We are the only sanctuary I know that feeds their cats every day.  We used to fast on Sundays, but as our population has become so old, we started feeding them every day in 2014.  Old or sick cats have always been fed every day.  Our primary diet is a ground carnivore diet with all of their vitamins and minerals mixed in, but they get varying amounts of it each day, because let’s face it; who wants meatloaf every day?  We also feed varying amounts and cuts of chicken and beef and twice a week they get whole prey (fed dead).  They like chicken necks and those are good for cleaning teeth, but are not a primary food source because of the lack of nutrition in that piece of grizzle.  Sometimes they get turkey, cornish hens, lamb, and an assortment of organ meats.  More about our feeding here: https://bigcatrescue.org/feed-cats/

Despite all of our best efforts, it is a real challenge to keep all 80+ cats at their perfect weight.  In the summer, when it’s hot, they just won’t eat, so some get thinner than we would like.  In the winter, Mother Nature tells them to bulk up for the freezing famine ahead, but it’s Florida and they are going to get fed every day, so sometimes they get too fat.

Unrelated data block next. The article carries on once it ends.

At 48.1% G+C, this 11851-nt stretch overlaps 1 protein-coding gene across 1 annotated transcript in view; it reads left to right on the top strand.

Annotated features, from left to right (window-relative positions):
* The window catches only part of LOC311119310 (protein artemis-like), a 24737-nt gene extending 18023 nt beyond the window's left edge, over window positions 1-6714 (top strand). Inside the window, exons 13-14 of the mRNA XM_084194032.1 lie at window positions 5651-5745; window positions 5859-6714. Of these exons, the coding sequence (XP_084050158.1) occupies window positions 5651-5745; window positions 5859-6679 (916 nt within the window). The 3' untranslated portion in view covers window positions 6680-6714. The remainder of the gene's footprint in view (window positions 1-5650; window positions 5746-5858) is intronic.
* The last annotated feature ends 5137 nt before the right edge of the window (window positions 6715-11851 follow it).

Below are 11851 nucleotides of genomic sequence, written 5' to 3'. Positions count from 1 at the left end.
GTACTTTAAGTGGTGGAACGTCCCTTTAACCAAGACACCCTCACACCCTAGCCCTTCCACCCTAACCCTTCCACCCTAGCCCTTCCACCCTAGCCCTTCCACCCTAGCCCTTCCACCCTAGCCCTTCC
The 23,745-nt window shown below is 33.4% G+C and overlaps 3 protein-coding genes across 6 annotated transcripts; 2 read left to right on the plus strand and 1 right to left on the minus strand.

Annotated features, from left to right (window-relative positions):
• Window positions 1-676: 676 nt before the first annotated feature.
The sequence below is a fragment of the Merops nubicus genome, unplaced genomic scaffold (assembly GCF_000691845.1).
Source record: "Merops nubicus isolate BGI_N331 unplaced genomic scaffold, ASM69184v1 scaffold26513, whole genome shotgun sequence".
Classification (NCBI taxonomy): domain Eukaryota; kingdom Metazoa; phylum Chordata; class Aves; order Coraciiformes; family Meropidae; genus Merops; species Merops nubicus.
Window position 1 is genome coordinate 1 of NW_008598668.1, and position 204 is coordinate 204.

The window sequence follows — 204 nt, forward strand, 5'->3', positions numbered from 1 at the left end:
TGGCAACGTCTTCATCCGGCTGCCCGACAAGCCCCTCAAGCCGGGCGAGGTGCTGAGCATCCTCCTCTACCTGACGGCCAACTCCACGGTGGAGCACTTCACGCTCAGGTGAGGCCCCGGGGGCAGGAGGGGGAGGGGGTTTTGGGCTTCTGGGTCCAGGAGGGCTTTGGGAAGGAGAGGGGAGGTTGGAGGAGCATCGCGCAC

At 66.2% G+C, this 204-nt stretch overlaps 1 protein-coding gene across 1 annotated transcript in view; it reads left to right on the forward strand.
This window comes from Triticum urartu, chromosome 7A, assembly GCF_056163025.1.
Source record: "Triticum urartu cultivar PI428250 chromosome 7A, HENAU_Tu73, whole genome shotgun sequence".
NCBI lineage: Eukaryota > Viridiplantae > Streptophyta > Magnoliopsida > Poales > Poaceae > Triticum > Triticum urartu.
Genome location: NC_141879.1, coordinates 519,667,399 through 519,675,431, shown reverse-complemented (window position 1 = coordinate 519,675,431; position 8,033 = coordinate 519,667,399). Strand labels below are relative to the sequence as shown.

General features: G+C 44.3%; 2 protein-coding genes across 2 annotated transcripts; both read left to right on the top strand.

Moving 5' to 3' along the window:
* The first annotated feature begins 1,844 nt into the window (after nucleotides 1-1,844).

What is constant is our attention to their condition.  With more than 90 volunteers and interns on the grounds every week, feeding cats and cleaning up what they leave, we get a very good picture of how our cats are doing.  After cleaning every day the volunteers and interns log what food was left behind, and what the feces looked like.  That sends an email immediately to the CEO, President, Operations Managers and the and anyone else in our volunteer corp who choses to subscribe to those alerts.  I can tell you, in real time what a cat did or didn’t eat, what they may have caught on their own, what their poop looked like, and if they were acting weird, limping, etc. because every few seconds I am getting those reports throughout the day.  It’s also compiled into each cat’s chart so we can pull up any cat and see everything that has been reported about them.  Our vets have access to these records 24/7 via the cloud and their iPhones.